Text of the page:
If your lab result shows that your water is unsafe, you will need to disinfect your well. A one-time (shock) chlorination of your well is one option that may make your well safe again. This procedure is not recommended if the well is dug (because dug wells are at a higher risk for contamination), or if there is a known source of contamination. In these cases, you need a more permanent solution such as a new well or treatment device such as a chlorinator or an ultraviolet light. Consult a licensed well driller or plumber for help. Similarly, if shock chlorination does not work, consider adding a treatment device or constructing a new well.
Any work or maintenance done on your well should be completed by a well contractor licensed under the
Ontario Water Resources Act.
To find a licensed contractor, visit the
licensed well contractors directory.
How much household bleach will I need for my well?
Dug wells, 1 m (3 ft.) in diameter: Add 1 L (1 qt.) of household bleach for every 1.5 m (5 ft.) of water depth.
Drilled wells, 15 cm (6 in.) in diameter: Add 85 mL (3 oz.) of household bleach for every 7.5 m (25 ft.) of water depth.
Well points, 5 cm (2 in.) in diameter: Add 85 mL (3 oz.) of household bleach for every 3 m (10 ft.) of water depth.
Do not drink the water until you retest your water and the results show zero bacteria in the water.
Please follow the instructions below; you can also print
this disinfection instruction sheet.
- Pour household bleach (do not use lemon-scented or laundry bleach as listed on the label) down the well. Make sure the bleach contains at least 5.25% chlorine. If you do not know how deep the water is in the well, use the well depth to estimate how much bleach to add.
- Remove sanitary well cap if possible or use venthole in a drilled well to pour in the chlorine.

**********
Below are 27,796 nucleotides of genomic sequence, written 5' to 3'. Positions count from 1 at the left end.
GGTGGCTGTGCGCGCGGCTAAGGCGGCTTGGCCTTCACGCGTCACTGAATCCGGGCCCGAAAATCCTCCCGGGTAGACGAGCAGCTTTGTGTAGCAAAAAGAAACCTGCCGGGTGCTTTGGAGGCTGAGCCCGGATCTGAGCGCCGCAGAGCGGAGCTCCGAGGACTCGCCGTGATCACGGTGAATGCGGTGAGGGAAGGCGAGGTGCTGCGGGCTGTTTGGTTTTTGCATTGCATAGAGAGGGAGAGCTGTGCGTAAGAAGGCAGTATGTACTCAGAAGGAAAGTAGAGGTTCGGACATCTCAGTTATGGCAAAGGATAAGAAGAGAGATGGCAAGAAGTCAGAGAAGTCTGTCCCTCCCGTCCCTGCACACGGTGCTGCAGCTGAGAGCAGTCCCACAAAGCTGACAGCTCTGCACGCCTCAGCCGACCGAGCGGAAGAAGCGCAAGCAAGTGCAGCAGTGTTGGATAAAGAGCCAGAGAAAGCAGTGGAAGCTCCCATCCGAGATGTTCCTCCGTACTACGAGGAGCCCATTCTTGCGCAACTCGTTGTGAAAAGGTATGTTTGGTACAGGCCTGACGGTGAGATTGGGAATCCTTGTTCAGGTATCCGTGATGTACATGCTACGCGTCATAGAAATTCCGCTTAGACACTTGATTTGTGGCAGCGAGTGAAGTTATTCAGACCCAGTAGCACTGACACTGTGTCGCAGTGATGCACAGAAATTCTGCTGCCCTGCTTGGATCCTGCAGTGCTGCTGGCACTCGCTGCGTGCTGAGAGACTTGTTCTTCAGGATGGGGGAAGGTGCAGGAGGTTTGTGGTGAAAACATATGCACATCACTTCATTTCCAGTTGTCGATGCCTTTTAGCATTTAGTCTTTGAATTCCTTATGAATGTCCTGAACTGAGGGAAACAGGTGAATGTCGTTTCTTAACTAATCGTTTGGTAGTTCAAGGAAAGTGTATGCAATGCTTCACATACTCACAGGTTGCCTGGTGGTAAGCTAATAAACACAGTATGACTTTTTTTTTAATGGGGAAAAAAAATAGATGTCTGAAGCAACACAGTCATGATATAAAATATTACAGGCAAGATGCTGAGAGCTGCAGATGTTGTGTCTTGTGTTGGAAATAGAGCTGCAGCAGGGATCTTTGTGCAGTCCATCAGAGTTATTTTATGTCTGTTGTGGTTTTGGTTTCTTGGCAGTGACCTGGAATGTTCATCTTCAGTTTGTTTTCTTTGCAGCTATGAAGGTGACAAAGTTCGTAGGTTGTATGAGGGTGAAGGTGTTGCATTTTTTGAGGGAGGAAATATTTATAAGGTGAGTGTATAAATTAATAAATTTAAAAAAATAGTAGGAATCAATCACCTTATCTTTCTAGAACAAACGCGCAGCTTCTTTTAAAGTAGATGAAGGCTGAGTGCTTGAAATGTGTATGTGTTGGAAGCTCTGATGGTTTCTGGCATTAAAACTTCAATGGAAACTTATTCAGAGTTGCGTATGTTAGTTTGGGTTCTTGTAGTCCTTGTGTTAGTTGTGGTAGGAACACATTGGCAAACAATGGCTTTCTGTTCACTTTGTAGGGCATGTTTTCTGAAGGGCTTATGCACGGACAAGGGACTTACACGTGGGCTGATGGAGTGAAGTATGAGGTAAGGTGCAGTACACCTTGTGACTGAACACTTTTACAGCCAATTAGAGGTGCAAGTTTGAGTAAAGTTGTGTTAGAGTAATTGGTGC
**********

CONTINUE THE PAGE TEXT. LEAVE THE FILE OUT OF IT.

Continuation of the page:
- Disconnect any filters/treatment devices, run water through all taps and let sit for 12 hours. Turn on each tap—inside and outside your house—one at a time. Let the water run until you smell a strong odour of chlorine. If you can't smell chlorine, add more to the well.
- Let the chlorinated water stay in the plumbing system for at least 12 hours. Do not run any water at this time.
- After 12 hours, starting from outside, run the treated water through an outside hose away from the septic system until you no longer smell chlorine. This will reduce the impact the chlorine has on your septic system.
- Continue to run and flush the water for each tap in the house until there is no longer a strong odour of chlorine.
- Wait a minimum of 48 hours and resample your well water for testing.
- Following a shock chlorination, we recommend that you submit two samples for testing, each collected one to three weeks apart. If both sample results show zero bacteria, that indicates a bacteriologically-safe supply of water, and that the treatment has been effective.
You can also use Public Health Ontario's
Well Disinfection Tool to help you calculate the amount of chlorine product that is needed to disinfect a well.
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